Positron emission tomography (PET) was performeda long development path from use in a scientific laboratory to implementation in clinical practice. Thanks to new discoveries in this field in the 50s, doctors were able to see the distribution of a radiopharmaceutical - a biologically active compound labeled with a radioactive atom - in the human body.

The first prototype of a PET scanner appeared in 1952at Massachusetts General Hospital, but with its help doctors received only one two-dimensional image, and not a sequence of them. This was due to the fact that the scanner had only two detectors, located to the left and right of the patient's head, and the resolution was low. However, the sensitivity of the device was still able to detect the tumor.

Image constructed by the method of projections of maximum intensity

In the further improvement of PET went on twodirections: the number and location of sensors increased, in parallel with this developed methods of mathematical data processing. In the late 1970s, PET scanners began to be widely used in clinical practice, and in the early 90s, an oncosurgeon, Rudi Egeli of the University of Geneva, suggested placing CT equipment in the gaps between the PET scanner sensors in order to receive and metabolism in the patient's body. This is how the combined PET / CT scanners appeared, which are now used in modern clinics around the world.

Innovation here and now

It took only half a century to visualize inmedicine has jumped in its development. Full scan of a person in one click, the possibility of transferring images over a distance and remote consultations with other experts - could Wilhelm Roentgen or Lazzaro Spallanzani dream of this? Today, developments in the field of radiation diagnostics are aimed at improving the quality of visualization, since a clear image allows doctors to conduct an accurate examination, make the correct diagnosis the first time and quickly determine further treatment tactics. Moreover, modern technologies help to make new research and breakthrough discoveries not only in medicine, but also in other fields, for example, in archeology and neurolinguistics.

CT scanner guarding health and helping archaeologists

The heart is the only organ in the body thatis in continuous motion. When we shoot an object in motion with a camera, it turns out blurry and unclear. But modern computed tomography preserves the clarity of the image. Today, CT scanners make it possible to examine not only the heart in a few seconds, but also obtain high-precision images of blood vessels, the bone skeleton and other organs.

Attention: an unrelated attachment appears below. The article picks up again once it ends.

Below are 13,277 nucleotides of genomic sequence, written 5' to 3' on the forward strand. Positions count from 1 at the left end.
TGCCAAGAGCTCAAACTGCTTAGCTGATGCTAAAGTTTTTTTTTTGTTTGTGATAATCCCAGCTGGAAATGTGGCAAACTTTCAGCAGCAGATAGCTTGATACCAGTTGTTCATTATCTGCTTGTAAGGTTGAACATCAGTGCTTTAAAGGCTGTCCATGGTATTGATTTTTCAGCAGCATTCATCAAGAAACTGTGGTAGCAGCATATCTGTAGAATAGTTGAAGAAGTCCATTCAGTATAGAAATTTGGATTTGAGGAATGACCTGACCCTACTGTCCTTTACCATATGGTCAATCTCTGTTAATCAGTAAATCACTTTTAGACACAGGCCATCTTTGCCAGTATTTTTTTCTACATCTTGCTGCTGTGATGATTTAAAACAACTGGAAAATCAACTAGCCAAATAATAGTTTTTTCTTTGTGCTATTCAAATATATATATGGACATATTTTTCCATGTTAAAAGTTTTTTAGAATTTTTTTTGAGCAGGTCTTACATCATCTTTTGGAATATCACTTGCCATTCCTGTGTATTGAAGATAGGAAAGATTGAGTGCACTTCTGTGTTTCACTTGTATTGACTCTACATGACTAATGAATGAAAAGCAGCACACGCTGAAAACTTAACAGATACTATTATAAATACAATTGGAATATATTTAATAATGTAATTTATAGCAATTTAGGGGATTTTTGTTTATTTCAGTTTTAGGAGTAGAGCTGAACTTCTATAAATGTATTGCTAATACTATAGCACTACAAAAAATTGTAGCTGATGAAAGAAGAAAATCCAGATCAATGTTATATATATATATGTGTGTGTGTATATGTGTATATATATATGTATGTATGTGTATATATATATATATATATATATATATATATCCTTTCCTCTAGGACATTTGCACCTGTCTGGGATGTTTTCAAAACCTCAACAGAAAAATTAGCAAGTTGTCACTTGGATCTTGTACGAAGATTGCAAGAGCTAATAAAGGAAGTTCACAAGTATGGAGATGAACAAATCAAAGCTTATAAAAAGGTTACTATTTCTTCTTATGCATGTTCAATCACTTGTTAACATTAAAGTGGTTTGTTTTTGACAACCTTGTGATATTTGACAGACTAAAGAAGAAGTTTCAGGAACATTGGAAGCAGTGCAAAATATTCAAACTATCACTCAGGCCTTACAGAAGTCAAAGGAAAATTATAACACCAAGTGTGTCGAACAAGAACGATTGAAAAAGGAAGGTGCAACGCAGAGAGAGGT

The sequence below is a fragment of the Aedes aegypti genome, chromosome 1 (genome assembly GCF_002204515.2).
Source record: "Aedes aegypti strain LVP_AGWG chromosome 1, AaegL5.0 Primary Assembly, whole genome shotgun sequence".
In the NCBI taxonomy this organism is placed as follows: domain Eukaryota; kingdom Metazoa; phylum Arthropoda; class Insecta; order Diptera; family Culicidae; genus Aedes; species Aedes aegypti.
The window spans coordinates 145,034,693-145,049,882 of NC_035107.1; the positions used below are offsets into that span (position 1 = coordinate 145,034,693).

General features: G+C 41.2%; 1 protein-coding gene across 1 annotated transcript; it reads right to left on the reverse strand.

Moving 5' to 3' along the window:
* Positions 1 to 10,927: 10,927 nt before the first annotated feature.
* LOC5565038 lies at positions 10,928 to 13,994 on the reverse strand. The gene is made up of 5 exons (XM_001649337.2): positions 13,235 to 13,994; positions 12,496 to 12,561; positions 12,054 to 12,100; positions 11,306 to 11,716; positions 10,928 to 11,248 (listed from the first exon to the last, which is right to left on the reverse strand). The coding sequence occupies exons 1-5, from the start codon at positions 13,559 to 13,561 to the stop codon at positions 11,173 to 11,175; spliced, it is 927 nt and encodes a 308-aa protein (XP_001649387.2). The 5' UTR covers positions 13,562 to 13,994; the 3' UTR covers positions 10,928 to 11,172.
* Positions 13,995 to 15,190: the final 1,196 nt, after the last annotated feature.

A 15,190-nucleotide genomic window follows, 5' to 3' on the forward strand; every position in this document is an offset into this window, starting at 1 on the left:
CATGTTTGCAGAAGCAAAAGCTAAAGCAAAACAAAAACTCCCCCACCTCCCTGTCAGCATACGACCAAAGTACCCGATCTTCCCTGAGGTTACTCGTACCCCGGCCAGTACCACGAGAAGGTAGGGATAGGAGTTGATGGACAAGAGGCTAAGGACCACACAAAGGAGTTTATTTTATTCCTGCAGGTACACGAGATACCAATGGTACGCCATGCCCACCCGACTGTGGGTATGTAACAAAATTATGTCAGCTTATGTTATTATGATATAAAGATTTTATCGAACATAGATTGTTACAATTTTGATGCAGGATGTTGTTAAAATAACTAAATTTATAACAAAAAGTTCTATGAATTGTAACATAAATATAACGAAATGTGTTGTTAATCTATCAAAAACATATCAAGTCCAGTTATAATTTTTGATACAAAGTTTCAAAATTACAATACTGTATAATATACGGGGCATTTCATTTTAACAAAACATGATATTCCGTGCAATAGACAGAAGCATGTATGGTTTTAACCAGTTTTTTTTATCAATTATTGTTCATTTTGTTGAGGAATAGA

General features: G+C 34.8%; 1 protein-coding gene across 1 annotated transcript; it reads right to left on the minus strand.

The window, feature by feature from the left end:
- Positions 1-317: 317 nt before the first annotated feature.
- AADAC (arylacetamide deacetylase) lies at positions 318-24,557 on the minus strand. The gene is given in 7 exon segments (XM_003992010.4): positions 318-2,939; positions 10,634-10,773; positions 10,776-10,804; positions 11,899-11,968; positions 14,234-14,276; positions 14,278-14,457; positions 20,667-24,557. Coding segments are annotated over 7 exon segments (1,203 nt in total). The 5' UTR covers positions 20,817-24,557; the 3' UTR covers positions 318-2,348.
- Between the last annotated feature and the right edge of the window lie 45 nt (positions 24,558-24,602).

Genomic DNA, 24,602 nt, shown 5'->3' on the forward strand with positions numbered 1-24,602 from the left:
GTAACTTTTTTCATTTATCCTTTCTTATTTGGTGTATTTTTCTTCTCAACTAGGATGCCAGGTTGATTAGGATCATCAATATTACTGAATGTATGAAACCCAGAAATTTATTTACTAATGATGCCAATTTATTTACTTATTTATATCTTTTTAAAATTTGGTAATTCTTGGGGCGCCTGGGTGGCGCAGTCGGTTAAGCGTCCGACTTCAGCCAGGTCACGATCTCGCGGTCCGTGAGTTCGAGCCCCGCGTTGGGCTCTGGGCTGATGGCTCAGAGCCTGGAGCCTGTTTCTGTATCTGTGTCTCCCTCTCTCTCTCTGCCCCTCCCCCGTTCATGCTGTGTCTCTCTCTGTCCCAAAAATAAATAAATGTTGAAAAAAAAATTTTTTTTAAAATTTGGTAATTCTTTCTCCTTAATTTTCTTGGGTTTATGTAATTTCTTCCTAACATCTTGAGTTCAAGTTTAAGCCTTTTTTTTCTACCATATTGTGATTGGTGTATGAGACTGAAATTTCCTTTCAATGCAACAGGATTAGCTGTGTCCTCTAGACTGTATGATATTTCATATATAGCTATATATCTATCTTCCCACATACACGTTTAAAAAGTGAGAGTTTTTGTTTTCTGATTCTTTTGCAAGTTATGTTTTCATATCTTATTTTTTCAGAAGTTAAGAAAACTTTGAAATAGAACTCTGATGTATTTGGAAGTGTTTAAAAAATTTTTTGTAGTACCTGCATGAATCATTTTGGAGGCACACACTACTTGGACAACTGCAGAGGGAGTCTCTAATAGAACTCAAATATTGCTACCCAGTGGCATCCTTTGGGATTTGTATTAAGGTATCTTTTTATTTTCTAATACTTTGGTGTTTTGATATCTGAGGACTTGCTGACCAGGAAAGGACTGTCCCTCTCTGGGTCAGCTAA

Philips specialists went even further anda few years ago created the spectral computer tomograph IQon. This device has become the first system in the world that works on the basis of a unique dual-layer detector. It simultaneously distinguishes photons of X-ray radiation of high and low energy levels, which makes it possible to obtain not only anatomical information, but also data on the composition of tissues. This helps physicians make more informed decisions on the further tactics of diagnosis and treatment of the patient. After conducting a study on spectral CT, radiologists can analyze objects that are indistinguishable by conventional CT scanning.


CT helps not only to conduct a surveyman, but also opens the veil of secrets of ancient culture and history. A few years ago, thanks to the tomography capabilities, the specialists from Philips and the Naturalis Museum managed to look into the past 66 million years ago and study the caudal vertebrae of the Rex Rex. And before that, with the help of Philips CT, studies were carried out on the remains of the inhabitants of the city of Pompeii, which was destroyed during a catastrophic volcanic eruption in 79 AD

Tumor under the gun: what digital PET / CT is capable of

PET / CT combines two types at onceresearch: computed tomography evaluates the structure of the modified tissues and helps to determine their location to the millimeter, and positron emission tomography creates high-precision three-dimensional images that allow you to see the processes occurring in tissues and organs.


Today, PET allows doctors to identifytumors are from three millimeters in size, and CT is capable of determining its location with millimeter accuracy. This method has become a real revolution in medicine: with the help of PET/CT, doctors can diagnose the brain, identify age-related diseases - Alzheimer's and Parkinson's diseases, and also recognize coronary heart diseases. In addition, PET/CT helps to detect the presence of cancer cells in the early stages and, if necessary, quickly begin treatment.

With this method, the surgeon will know exactlywhere is the tumor, what is the dynamics of its development, which will provide an opportunity to completely remove it without affecting healthy organs. Also, experts can understand how best to conduct radiation therapy to kill cancer cells with minimal damage to healthy tissue. Recently, Philips developers have introduced the Vereos full digital PET / CT scanner to the Russian market, which uses a digital detector instead of traditional photomultipliers. The device catches even very low doses of radiation while maintaining high image quality, which is safer for the patient and the doctor. The equipment allows you to control radiation exposure without losing visualization quality and maintain the clarity of images even in the presence of implants.

What's new in the field of MRI and where is neurolinguistics

MRI diagnostics today is considered quitea standard procedure that can be performed in many medical centers. But few people know that MRI is a valuable tool not only for doctors, but also for specialists in the field of neurolinguistics.